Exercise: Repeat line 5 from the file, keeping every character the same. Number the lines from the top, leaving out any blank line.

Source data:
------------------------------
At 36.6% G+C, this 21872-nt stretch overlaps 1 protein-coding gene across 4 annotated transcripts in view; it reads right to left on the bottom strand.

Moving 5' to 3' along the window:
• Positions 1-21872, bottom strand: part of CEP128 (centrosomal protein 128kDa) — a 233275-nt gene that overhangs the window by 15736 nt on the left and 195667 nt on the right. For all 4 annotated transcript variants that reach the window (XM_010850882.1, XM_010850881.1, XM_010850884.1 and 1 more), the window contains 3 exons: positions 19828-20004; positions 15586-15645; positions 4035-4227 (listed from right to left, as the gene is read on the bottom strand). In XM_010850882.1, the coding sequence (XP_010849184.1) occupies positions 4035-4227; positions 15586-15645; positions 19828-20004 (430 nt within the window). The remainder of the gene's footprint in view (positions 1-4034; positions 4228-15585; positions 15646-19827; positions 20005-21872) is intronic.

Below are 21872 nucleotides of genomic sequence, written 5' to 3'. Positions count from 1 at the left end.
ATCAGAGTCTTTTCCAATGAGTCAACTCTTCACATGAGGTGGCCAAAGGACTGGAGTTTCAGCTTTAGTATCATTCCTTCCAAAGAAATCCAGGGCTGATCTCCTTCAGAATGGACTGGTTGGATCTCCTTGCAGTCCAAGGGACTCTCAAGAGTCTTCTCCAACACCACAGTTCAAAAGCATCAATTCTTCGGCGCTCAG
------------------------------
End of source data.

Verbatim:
ATCAGAGTCTTTTCCAATGAGTCAACTCTTCACATGAGGTGGCCAAAGGACTGGAGTTTCAGCTTTAGTATCATTCCTTCCAAAGAAATCCAGGGCTGATCTCCTTCAGAATGGACTGGTTGGATCTCCTTGCAGTCCAAGGGACTCTCAAGAGTCTTCTCCAACACCACAGTTCAAAAGCATCAATTCTTCGGCGCTCAG